Combined lanes for buses and bikes not the solution, cycling advocates say

Montreal's plan to add combined bus-bike lanes to some of the city's major streets is being met with skepticism by transportation experts and cycling advocates.

Mayor Denis Coderre's administration considering major overhaul of city arteries

The best way to encourage cycling in Montreal is by putting into place more designated bike lanes, advocates say. (Radio-Canada)

Montreal's possible plan to add combined bus-bike lanes to some of the city's major streets is being met with skepticism by transportation experts and cycling advocates.

Mayor Denis Coderre's administration is considering major changes to some of Montreal's most important arteries, by taking away a lane for cars and replacing it with a reserve lane for buses and bicycles.

Among the streets that could get an overhaul are: Papineau, St-Denis, Sherbrooke, St-Laurent, St-Urbain, Lachapelle, Rosemont and Henri-Bourassa.

Portions of some of them — Papineau and de Lorimier — could also be turned into one-way streets. 

While the plans haven't been finalized, the proposal is already facing criticism.

Designated space for bikes

One urban planner says mixing buses with bikes isn't a recipe for success.

"To have this kind of efficiency for bus use is really important. Then, of course, there's the issue of how this affects bike users and that's a whole other conversation," said Michael Wexler, a project manager at Copenhagenize Design Company, a planning firm that consults cities on best practices.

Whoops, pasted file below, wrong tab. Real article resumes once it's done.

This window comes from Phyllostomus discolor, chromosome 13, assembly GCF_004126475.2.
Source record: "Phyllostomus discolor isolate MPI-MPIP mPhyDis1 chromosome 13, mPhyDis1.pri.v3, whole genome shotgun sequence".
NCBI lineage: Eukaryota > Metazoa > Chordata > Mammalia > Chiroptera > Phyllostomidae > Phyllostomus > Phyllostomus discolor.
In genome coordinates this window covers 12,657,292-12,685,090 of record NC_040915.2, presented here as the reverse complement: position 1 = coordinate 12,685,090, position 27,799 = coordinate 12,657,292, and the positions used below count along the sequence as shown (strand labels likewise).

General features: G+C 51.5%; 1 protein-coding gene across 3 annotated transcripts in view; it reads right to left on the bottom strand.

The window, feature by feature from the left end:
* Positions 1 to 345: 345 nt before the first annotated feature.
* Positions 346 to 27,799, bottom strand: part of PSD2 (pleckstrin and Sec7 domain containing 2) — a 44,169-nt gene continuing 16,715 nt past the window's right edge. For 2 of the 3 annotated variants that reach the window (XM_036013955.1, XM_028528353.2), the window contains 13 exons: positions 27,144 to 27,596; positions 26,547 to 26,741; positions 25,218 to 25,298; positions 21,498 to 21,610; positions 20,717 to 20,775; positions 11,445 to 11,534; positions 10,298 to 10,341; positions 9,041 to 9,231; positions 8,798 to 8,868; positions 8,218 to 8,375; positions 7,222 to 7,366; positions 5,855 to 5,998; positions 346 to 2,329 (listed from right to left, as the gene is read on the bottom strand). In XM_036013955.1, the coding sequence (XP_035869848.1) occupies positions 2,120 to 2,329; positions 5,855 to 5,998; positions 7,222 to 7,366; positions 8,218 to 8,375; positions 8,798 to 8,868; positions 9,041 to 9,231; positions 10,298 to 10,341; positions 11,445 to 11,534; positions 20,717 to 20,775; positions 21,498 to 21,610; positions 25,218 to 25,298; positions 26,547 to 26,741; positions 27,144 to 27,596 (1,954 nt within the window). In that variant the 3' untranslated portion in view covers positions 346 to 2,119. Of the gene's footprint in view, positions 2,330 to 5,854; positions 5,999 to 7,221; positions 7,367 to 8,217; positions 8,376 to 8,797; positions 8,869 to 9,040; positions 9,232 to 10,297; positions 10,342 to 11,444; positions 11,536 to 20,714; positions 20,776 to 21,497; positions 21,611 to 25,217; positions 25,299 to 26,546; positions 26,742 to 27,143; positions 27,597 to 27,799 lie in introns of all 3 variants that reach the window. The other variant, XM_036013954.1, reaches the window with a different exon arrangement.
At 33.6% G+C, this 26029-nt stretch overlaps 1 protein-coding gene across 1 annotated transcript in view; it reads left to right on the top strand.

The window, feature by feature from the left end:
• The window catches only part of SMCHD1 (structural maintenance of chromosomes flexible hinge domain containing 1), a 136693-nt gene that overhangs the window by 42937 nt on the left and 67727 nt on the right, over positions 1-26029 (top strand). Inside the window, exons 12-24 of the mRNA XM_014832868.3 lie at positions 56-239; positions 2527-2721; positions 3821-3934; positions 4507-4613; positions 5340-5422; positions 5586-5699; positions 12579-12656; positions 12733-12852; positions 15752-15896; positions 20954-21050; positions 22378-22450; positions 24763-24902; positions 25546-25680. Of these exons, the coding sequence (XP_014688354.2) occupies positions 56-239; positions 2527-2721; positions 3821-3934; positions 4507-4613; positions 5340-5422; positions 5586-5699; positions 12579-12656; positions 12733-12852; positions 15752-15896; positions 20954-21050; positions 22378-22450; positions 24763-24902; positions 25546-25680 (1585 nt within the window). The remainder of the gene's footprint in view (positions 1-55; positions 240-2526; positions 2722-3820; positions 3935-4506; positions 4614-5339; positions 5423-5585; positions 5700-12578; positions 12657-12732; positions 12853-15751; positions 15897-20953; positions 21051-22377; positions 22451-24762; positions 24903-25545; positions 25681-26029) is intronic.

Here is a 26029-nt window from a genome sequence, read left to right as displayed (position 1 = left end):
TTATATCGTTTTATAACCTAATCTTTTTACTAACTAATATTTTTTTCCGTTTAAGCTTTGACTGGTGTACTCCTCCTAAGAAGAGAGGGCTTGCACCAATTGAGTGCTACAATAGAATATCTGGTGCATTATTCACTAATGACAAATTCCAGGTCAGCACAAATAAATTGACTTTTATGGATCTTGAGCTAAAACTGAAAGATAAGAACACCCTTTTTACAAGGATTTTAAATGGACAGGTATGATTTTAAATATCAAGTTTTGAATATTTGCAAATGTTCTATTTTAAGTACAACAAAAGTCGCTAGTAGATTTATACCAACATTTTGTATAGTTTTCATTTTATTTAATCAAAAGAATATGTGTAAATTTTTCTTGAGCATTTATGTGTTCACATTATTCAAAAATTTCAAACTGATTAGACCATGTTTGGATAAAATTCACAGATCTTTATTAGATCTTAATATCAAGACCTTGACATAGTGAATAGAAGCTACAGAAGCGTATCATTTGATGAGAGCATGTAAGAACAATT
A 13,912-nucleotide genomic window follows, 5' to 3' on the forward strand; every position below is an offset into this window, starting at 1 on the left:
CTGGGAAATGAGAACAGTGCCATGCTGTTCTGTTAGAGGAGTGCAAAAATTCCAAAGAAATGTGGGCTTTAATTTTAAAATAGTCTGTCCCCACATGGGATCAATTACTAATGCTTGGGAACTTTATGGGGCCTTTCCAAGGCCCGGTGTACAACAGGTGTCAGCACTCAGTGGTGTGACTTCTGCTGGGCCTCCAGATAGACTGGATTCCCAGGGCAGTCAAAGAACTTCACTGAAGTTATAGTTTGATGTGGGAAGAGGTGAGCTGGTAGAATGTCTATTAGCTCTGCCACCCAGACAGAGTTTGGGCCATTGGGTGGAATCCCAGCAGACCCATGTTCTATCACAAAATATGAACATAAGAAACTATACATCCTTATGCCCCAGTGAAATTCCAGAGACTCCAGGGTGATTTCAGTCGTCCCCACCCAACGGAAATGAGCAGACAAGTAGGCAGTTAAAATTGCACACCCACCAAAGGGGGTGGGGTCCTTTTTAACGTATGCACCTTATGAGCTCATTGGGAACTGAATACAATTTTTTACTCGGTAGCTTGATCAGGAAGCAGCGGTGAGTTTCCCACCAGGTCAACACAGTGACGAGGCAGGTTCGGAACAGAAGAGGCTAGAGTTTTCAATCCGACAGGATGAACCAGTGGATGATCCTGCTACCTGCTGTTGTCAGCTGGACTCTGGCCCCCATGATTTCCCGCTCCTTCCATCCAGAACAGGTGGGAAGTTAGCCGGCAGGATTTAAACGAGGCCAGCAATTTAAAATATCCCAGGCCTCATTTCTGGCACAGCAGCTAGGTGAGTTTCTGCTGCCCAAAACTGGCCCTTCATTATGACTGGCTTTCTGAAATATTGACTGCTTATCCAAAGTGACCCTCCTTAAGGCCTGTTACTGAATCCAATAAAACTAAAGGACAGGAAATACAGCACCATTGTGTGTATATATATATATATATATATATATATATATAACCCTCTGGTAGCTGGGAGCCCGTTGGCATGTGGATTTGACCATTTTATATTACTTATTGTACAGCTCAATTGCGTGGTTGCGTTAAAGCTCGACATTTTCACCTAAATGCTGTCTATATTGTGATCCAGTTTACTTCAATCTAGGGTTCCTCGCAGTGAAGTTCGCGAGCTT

Cyclists make their way along the De Maisonneuve bike path in downtown Montreal. (Charles Contant/CBC)
Wexler, however, told CBC Montreal's Daybreak that the city is right to start looking at ways to prioritize certain modes of transportation — such as buses — over cars, to encourage commuters to use public transit.

But he said designated bike lanes are a must if the city wants to encourage cycling.

That's a perspective shared by the Montreal Bike Coalition.

"If you want Montreal to become a world-class city for cycling you must provide protected intersections, especially on arteries, so that they can get to their destination directly, just as if they were driving," said Daniel Lambert, the group's spokesperson.

Creating separate sections on the road for bikes and buses carries a high price tag, however. It would also likely mean cutting into either parking or road space.

Devil in the details

Magali Bebronne, a member of Vélo Québec, said research suggests a shared lane for bikes and buses can work in some circumstances and can be dangerous in others. 

The contributing factors include the width of the lane, the speed of traffic on the street and whether there is a clear division between the areas designated for bikes and buses.

Viau Street has a new reserved bus and taxi lane, as well as a bike path, that is meant to ease congestion on a popular route in and out of the eastern portion of downtown. (Radio-Canada)
On Viau Street, for instance, the shared bike-taxi-bus lane is larger than usual and divided into two — a one-metre-wide bike lane on the right-hand side and a standard lane for buses and taxis on the left.

The Opposition at City Hall, Projet Montréal, hasn't come out against the plans, but argues the decisions shouldn't be made in secret.

The debate comes following a difficult summer for cycling in Montreal, in which there were several high-profile accidents.

A panel discussion featuring local politicians, cycling advocates and urban planners, is took place Thursday evening to discuss how to improve transportation safety in the city.